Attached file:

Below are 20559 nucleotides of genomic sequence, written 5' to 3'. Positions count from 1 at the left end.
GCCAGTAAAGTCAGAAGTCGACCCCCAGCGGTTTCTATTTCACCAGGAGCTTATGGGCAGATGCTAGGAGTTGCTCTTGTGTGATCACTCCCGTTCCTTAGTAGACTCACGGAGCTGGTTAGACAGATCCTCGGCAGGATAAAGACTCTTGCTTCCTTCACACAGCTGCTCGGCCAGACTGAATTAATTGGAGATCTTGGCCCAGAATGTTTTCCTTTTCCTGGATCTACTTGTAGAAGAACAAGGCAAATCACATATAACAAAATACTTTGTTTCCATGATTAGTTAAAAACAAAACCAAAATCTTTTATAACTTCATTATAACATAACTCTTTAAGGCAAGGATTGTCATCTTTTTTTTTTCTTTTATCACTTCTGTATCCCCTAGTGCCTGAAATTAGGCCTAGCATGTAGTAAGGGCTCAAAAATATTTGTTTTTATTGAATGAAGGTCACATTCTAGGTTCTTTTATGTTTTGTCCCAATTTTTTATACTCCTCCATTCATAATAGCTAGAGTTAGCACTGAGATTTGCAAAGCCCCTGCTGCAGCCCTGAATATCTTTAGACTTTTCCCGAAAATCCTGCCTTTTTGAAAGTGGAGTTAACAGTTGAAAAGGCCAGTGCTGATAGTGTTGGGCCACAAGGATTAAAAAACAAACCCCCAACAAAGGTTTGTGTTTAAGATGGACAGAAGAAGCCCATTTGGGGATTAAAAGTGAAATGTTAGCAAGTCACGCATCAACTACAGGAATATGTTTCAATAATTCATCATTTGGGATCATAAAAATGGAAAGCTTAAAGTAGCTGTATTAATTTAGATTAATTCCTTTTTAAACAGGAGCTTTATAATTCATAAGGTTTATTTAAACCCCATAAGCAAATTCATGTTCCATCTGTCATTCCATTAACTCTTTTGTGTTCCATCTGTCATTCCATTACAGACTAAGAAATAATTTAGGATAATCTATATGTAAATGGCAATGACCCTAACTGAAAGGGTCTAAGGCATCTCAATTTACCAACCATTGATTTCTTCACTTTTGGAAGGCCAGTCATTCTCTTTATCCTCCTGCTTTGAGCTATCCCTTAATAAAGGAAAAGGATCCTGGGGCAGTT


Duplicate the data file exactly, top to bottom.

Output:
Below are 20559 nucleotides of genomic sequence, written 5' to 3'. Positions count from 1 at the left end.
GCCAGTAAAGTCAGAAGTCGACCCCCAGCGGTTTCTATTTCACCAGGAGCTTATGGGCAGATGCTAGGAGTTGCTCTTGTGTGATCACTCCCGTTCCTTAGTAGACTCACGGAGCTGGTTAGACAGATCCTCGGCAGGATAAAGACTCTTGCTTCCTTCACACAGCTGCTCGGCCAGACTGAATTAATTGGAGATCTTGGCCCAGAATGTTTTCCTTTTCCTGGATCTACTTGTAGAAGAACAAGGCAAATCACATATAACAAAATACTTTGTTTCCATGATTAGTTAAAAACAAAACCAAAATCTTTTATAACTTCATTATAACATAACTCTTTAAGGCAAGGATTGTCATCTTTTTTTTTTCTTTTATCACTTCTGTATCCCCTAGTGCCTGAAATTAGGCCTAGCATGTAGTAAGGGCTCAAAAATATTTGTTTTTATTGAATGAAGGTCACATTCTAGGTTCTTTTATGTTTTGTCCCAATTTTTTATACTCCTCCATTCATAATAGCTAGAGTTAGCACTGAGATTTGCAAAGCCCCTGCTGCAGCCCTGAATATCTTTAGACTTTTCCCGAAAATCCTGCCTTTTTGAAAGTGGAGTTAACAGTTGAAAAGGCCAGTGCTGATAGTGTTGGGCCACAAGGATTAAAAAACAAACCCCCAACAAAGGTTTGTGTTTAAGATGGACAGAAGAAGCCCATTTGGGGATTAAAAGTGAAATGTTAGCAAGTCACGCATCAACTACAGGAATATGTTTCAATAATTCATCATTTGGGATCATAAAAATGGAAAGCTTAAAGTAGCTGTATTAATTTAGATTAATTCCTTTTTAAACAGGAGCTTTATAATTCATAAGGTTTATTTAAACCCCATAAGCAAATTCATGTTCCATCTGTCATTCCATTAACTCTTTTGTGTTCCATCTGTCATTCCATTACAGACTAAGAAATAATTTAGGATAATCTATATGTAAATGGCAATGACCCTAACTGAAAGGGTCTAAGGCATCTCAATTTACCAACCATTGATTTCTTCACTTTTGGAAGGCCAGTCATTCTCTTTATCCTCCTGCTTTGAGCTATCCCTTAATAAAGGAAAAGGATCCTGGGGCAGTT